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Old 05-15-2012, 02:11 PM   #13
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Re: PSA decrease from 200 to 0.63 in 4 months after HT.

Dear Jim and Baptista,
Thanks a lot again.
I was not really aware of the harm of pork to my father´s health, but I am sure he will adapt his diet. I was trying to buy and translate to him Dr´s Myers book recomended to me by Baptista but I failed the first time. I¨ll try to get the book again tomorrow and translate it to my father toghether with the diet suplements in one of your threats (he will love herring!!).
My father basicaly feels well, he wakes up at 7 (get out of bed once during the night and doesn´t experience pain or has noted blood in urine), sleeps all night and then walks for 1 hour (he is 1.80 meters tall and weights 98 KG now), after he milks the cows (1/2 h) and go back to walk/talk to people. He eats lunch and in the afternoon plays cards for about 2 h.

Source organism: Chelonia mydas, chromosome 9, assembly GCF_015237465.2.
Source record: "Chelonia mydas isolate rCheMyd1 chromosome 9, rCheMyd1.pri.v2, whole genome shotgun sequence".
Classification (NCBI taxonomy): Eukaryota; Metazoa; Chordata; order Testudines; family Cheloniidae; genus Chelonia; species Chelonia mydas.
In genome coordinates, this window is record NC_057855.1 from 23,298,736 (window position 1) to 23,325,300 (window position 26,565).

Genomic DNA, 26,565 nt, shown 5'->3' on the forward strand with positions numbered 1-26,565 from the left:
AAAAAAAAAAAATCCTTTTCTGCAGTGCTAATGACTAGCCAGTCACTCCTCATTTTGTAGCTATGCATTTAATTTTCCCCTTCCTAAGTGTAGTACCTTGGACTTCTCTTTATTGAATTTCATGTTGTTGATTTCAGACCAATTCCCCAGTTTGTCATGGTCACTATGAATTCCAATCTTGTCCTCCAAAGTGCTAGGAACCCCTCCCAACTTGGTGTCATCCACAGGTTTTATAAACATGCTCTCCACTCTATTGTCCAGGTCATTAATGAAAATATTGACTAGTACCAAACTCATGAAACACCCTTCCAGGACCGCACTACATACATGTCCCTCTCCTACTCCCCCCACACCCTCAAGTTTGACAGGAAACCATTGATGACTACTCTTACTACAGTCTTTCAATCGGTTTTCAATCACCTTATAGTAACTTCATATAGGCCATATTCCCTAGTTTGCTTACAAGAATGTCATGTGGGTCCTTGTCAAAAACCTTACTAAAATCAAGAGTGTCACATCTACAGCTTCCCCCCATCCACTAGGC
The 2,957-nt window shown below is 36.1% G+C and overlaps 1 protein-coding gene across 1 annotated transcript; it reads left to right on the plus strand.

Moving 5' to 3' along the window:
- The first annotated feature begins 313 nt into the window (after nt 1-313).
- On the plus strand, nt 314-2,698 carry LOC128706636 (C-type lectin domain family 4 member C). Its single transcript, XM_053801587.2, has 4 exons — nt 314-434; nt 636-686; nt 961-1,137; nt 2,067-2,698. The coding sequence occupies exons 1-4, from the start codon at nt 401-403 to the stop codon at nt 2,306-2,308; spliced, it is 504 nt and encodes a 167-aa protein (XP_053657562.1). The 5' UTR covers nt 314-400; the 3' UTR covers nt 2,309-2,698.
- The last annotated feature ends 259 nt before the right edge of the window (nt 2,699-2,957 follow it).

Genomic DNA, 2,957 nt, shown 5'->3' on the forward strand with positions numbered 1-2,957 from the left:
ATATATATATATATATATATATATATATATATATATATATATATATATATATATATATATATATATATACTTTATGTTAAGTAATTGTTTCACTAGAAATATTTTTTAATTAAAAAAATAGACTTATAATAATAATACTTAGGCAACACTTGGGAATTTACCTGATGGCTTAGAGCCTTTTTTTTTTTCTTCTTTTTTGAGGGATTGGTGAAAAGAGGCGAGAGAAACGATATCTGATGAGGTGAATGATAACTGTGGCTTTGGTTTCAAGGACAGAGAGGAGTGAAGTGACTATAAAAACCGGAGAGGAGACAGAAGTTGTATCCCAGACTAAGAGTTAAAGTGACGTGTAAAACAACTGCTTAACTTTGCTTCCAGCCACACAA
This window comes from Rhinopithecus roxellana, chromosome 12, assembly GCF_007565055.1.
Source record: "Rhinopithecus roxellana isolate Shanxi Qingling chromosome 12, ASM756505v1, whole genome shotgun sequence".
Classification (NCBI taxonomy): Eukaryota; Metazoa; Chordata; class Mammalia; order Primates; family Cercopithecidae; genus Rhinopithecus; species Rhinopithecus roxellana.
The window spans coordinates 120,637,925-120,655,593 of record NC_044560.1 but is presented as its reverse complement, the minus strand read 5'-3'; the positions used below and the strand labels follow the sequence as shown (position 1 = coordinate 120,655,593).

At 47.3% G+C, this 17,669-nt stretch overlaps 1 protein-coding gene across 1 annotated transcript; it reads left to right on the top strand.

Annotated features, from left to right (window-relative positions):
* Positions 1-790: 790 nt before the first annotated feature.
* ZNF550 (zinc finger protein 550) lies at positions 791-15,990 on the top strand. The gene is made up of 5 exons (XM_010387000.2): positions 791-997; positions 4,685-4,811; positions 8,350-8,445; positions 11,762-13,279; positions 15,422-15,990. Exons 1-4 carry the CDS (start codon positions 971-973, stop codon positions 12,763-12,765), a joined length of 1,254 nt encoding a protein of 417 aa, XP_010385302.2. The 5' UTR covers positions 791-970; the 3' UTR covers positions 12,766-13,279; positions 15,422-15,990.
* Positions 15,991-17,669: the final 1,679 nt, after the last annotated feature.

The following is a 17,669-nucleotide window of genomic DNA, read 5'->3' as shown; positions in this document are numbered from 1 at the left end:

He basically gets depressed when thinking about his illness, if he is doing things he is fine, and doesn´t want to consult other doctors. They live in a small village in the northwest coast of Lugo called Viveiro (Spain), if you need any further information I will provide it. My father also had several accidents on his rips, first about 10 years ago he was caught by the tractor and broke several ribs and then he fell down to the ground early last year, so I don´t know whether the bone scan could difference the consequence of this lessions from the tumor itself.
Anyway, Thank you very much a lot, I am sure my father says thanks to you both again. MY preferent task for the next days is to translate your thinkings to my father. Your answers mean a lot to me and I really don´t know how to express my grattitude. Thank you and take care
Carmen

 
Old 05-15-2012, 07:34 PM   #14
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Re: PSA decrease from 200 to 0.63 in 4 months after HT.

You're most welcome. I'm glad to help. Please keep asking any questions that come to you.

Take care,

Jim